The things you have had to say about "impossible" research problems are among your most insightful. They fly right in the face of the more devilishly erroneous human intuitions, especially group intuitions, about what are and are not good ways to spend time and resources.
epwripi: This might sound cockier than I mean it to, but really, I tire of such assertions. I know what intelligence is, and I suspect many here do as well. Plenty of good definitions have been put forth, but somebody is always going to have a nitpick because it doesn't include their favorite metaphor, and there are always going to be people who don't want it to be defined. It can certainly be quantified roughly and relatively, at the least (though "points on a linear scale" may be tending towards a strawman extreme), and when people speak of an individual's intelligence, it's implied that they're talking about a certain time, or an average over time. It's trivial to point out that individuals can be consistent and inconsistent. It's the same with athletic ability.
Ori: It seems to me that what you're describing has already been approximated, due to the filtering effects of certain job markets and employers. Look to Seattle's Eastside, or Silicon Valley. I've never been to the latter, but the former is a lot like heaven, except that the streets aren't slated to be paved with gold until 2014. (Planning takes time.)
Shane, I was basically agreeing with you with regard to problem spaces: normalizing space size isn't enough, you've also got to normalize whatever else makes them incomparable. However, let's not confuse problem space with state space. Eliezer focuses on the latter, which I think is pretty trivial compared to what you're alluding to.
Shane, that seems distantly like trying to compare two positions in different coordinate systems, without transforming one into the other first. Surely there is a transform that would convert the "hard" space into the terms of the "easy" space, so that the size of the targets could be compared apples to apples.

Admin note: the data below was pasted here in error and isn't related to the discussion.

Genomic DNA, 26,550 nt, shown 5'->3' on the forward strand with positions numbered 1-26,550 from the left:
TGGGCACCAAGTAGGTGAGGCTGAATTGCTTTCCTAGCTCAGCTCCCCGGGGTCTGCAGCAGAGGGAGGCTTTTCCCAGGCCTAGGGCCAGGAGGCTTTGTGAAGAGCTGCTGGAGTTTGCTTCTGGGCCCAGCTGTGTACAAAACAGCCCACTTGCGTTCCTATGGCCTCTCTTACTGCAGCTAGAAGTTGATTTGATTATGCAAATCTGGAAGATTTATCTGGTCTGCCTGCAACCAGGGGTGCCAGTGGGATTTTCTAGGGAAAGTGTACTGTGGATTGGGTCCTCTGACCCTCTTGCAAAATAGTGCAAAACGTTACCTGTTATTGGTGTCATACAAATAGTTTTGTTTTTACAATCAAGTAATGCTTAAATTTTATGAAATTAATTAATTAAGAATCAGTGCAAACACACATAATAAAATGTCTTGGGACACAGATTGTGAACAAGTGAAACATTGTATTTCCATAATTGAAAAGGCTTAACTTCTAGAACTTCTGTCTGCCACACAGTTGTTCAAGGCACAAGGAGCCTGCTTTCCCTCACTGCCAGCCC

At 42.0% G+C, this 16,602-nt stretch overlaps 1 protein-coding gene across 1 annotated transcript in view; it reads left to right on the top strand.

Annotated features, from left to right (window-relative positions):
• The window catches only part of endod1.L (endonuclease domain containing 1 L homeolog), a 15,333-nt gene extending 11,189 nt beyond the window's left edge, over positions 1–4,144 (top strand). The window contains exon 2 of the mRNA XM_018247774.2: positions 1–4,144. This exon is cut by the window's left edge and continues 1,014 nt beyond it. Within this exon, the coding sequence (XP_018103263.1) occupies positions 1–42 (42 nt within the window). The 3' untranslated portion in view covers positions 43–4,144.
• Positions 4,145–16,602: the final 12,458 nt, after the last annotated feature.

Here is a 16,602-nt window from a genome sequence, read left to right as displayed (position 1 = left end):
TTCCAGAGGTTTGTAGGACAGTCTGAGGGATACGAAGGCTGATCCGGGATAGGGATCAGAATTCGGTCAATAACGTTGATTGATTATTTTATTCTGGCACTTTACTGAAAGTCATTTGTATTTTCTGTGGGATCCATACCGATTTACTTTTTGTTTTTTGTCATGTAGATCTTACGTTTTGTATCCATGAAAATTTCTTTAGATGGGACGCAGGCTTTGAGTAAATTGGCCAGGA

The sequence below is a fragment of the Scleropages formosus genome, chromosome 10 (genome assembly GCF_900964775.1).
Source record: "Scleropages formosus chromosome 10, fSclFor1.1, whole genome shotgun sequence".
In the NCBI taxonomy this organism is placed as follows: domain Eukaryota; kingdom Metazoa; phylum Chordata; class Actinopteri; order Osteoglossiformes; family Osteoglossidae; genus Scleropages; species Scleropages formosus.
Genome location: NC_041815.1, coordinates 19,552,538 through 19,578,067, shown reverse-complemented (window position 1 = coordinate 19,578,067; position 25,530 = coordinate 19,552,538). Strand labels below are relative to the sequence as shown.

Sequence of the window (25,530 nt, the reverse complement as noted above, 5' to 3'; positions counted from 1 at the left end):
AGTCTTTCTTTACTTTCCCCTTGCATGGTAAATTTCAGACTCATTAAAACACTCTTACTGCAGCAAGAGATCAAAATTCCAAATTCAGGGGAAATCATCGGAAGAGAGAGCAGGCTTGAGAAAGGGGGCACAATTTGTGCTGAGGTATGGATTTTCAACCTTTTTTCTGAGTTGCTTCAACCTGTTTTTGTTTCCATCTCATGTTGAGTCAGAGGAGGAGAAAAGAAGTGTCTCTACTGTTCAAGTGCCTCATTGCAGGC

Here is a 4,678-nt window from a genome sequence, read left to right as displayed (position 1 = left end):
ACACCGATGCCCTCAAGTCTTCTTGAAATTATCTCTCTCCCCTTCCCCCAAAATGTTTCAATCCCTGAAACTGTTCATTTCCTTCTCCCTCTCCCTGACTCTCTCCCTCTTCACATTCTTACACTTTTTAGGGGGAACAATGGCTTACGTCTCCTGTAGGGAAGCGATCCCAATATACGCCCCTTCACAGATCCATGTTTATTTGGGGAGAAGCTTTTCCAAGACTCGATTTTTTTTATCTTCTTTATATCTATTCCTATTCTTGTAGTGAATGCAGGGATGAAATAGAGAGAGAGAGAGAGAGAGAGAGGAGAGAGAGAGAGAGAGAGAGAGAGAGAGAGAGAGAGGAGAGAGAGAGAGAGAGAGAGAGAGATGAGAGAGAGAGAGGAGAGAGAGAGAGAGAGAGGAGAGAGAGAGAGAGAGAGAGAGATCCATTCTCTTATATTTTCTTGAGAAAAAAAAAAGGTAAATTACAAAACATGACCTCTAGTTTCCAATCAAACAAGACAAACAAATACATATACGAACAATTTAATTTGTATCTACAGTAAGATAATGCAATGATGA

Ian: I would say that his results are superior, but that he is not. Also, it is a mistake to pretend that the internal life doesn't exist.
Whenever people accuse me of not being open-minded, I freely admit that I wouldn't claim to be, because I've reached conclusions. Does being receptive to new evidence count?
Eliezer, you have been pretty prolific. I've thoroughly enjoyed digesting your writing lo these eight years, but this blogging thing seems to have worked out especially well. Enjoy your well-deserved regrouping time.
If a creature engages in goal-directed activity, then I call it intelligent. If by "having said goal" you mean "consciously intends it", than I regard the faculties for consciously intending things as a more sophisticated means for aiming at goals. If intercepting the ball is characterized (not defined) as "not intelligent", that is true relative to some other goal that supercedes it.
I'm basically asserting that the physical evolution of a system towards a goal, in the context of an environment, is what is meant when one distinguishes something that is "intelligent" from something (say, a bottle) that is not. Here, it is important to define "goal" and "environment" very broadly.
Of course, people constantly use the word "intelligence" to mean something more complicated, and higher-level. So, someone might say that a human is definitely "intelligent", and maybe a chimp, but definitely not a fly. Well, I think that usage is a mistake, because this is a matter of degree. I'm saying that a fly has the "I" in "AI", just to a lesser degree that a human. One might argue that the fly doesn't make plans, or use tools, or any number of accessories to intelligence, but I see those faculties as upgrades that raise the degree of intelligence, rather than defining it.
Before you start thinking about "minds" and "cognition", you've got to think about machinery in general. When machinery acquires self-direction (implying something toward which it is directed), a qualitative line is crossed. When machinery acquires faculties or techniques that improve self-direction, I think that is more appropriately considered quantitative.
Lanier's thinking comes across to me as muddy and mixed up, and his argumentative style as obnoxious. I tried, but failed to distill anything of value from his side of it. You're a patient man, Eliezer.